Team ShortCircuit

Original Problem Statement: US semiconductor procurement is heavily dependent on the Taiwanese company TSMC, which creates a substantial vulnerability in the event of a Chinese invasion of Taiwan or other kinetic disruptions in the Indo-Pacific.

Final Problem Statement: How should the US government augment the domestic semiconductor workforce through education and innovation initiatives to increase its semiconductor sector competitiveness?

If you can’t see the presentation click here.

We want our students to build the reflexes and skills to deeply understand a problem by gathering firsthand information and validating that the problem they are solving is the real problem, not a symptom of something else. Then, students began rapidly building minimum viable solutions (policy, software, hardware) as a way to test and validate their understanding of both the problem and what it would take to solve it.

Team Drone

Original Problem Statement: Drones can be used as a surprise element in an amphibious assault to overwhelm defenses. In a potential Taiwan Strait crisis, there is a need for a low-cost and survivable counter-drone system to defend Taiwan.

Final Problem Statement: Taiwan needs a robust and survivable command-and-control system to effectively and quickly bring the right asset to the right place at the right time during an invasion.

If you can’t see the presentation click here.

One other goal of the class was testing a teaching team hypothesis—that we could turn a lecture class into one that gave back more in output than we put in, that by tasking the students to (1) use what they learned from the lectures and then (2) test their assumptions outside the classroom, the external input they received would be a force multiplier. It would make the lecture material real, tangible and actionable. And we and they would end up with something quite valuable.

Team Apollo

Original Problem Statement: The Space Force must leverage commercial innovation and establish a trained, experienced acquisition workforce that will deliver innovation impact that the Space Force requires.

Final Problem Statement: The United States Space Force lacks the supply chain and rapid launch capabilities needed to respond to contingencies in space. The private sector possesses these capabilities but is not being adequately leveraged or incentivized.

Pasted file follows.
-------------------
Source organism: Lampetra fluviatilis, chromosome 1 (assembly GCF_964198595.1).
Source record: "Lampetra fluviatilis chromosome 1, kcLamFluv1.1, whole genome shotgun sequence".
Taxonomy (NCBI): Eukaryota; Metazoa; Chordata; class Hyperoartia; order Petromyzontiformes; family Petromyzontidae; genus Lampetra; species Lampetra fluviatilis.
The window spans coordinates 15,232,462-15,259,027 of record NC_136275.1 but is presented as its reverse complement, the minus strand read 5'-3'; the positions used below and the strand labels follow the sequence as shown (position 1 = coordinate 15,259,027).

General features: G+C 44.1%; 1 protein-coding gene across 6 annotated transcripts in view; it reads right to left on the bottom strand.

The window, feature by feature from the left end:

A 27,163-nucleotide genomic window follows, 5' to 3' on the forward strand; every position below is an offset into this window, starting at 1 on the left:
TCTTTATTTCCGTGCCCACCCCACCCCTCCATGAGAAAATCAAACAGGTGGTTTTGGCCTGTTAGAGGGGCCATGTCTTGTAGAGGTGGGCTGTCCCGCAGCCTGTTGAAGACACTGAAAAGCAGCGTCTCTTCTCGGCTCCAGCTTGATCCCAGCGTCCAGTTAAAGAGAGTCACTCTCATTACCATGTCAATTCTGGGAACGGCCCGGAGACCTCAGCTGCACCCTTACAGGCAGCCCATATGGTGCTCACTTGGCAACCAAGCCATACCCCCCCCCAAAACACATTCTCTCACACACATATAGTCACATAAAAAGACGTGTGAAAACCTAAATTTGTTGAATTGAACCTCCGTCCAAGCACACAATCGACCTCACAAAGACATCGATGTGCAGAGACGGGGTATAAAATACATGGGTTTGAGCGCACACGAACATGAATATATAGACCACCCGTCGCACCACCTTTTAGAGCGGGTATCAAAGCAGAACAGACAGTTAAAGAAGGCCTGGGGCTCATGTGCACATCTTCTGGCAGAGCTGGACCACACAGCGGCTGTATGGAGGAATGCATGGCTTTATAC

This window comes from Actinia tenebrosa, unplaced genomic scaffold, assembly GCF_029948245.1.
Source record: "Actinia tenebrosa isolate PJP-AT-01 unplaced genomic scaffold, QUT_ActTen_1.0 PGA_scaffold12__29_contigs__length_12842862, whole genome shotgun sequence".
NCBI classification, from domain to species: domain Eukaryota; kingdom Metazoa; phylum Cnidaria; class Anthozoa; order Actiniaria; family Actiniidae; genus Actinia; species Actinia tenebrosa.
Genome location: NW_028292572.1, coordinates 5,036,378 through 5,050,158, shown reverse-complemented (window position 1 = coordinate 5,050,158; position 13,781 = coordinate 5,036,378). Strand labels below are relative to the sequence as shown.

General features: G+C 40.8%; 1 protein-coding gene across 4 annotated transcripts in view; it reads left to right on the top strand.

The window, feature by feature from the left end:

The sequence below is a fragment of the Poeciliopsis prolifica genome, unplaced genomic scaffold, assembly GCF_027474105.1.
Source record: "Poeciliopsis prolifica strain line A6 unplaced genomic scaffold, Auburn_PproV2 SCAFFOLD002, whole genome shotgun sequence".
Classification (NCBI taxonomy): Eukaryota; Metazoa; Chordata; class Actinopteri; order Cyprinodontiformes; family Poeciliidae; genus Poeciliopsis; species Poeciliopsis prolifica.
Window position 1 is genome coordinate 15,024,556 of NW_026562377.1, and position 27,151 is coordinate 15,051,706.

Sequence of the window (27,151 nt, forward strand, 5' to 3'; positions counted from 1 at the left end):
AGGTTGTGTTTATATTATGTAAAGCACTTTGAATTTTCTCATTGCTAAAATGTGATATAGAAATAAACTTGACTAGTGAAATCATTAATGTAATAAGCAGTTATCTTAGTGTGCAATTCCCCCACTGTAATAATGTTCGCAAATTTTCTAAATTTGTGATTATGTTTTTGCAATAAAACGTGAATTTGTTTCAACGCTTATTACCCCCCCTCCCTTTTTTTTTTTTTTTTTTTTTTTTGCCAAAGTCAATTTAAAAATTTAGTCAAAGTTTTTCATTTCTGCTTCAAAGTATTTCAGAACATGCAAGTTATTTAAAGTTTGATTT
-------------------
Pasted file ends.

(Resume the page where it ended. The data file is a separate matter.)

If you can’t see the presentation click here.

We knew we were asking a lot from our students. We were integrating a lecture class with a heavy reading list with the best practices of hypothesis testing from Lean LaunchPad/Hacking for Defense/I-Corps. But I’ve yet to bet wrong in pushing students past what they think is reasonable. Most rise way above the occasion.

Given this was the first time we taught integrated lectures and projects our student reviews ranged from “We must have paid them to write this,” to “Did they take the same class as everyone else?” (Actually it was, “Let’s fix the valid issues they raised.”)

Team Catena

Original Problem Statement: China’s cryptocurrency ban presents the United States with an opportunity to influence blockchain development, attract technical talent, and leverage digital asset technology.

Final Problem Statement: The Chinese Communist Party’s economic coercion makes countries such as Australia dependent on China’s economy and vulnerable to the party’s will. The United States must analyze which key Australian industries are most threatened and determine viable alternative trading partners.

If you can’t see the presentation click here.

All of our students put in extraordinary amount of work. Our students, a mix between international policy and engineering, will go off to senior roles in the State Department, the Defense Department, policy, and the companies building new disruptive technologies. They will be the ones to determine what the world order will look like for the rest of the century and beyond. Will it be a rules-based order where states cooperate to pursue a shared vision for a free and open region and where the sovereignty of all countries large and small is protected under international law? Or will it be an autocratic and dystopian future coerced and imposed by a neototalitarian regime?

This class changed the trajectory of many of our students. A number expressed newfound interest in exploring career options in the field of national security. Several will be taking advantage of opportunities provided by the Gordian Knot Center for National Security Innovation to further pursue their contribution to national security. Inspired by our experience with this course, we decided to increase the focus of the Gordian knot Center on developing and empowering the extraordinary and largely untapped potential of students across the university and beyond.

Steve Blank is the father of modern entrepreneurship, an entrepreneur-turned-educator, and founder of the lean startup movement. He is an adjunct professor at Stanford and a senior fellow for entrepreneurship at Columbia University.

The views expressed are those of the author and do not reflect the official position of the United States Military Academy, Department of the Army, or Department of Defense.

Image credit: Don McCullough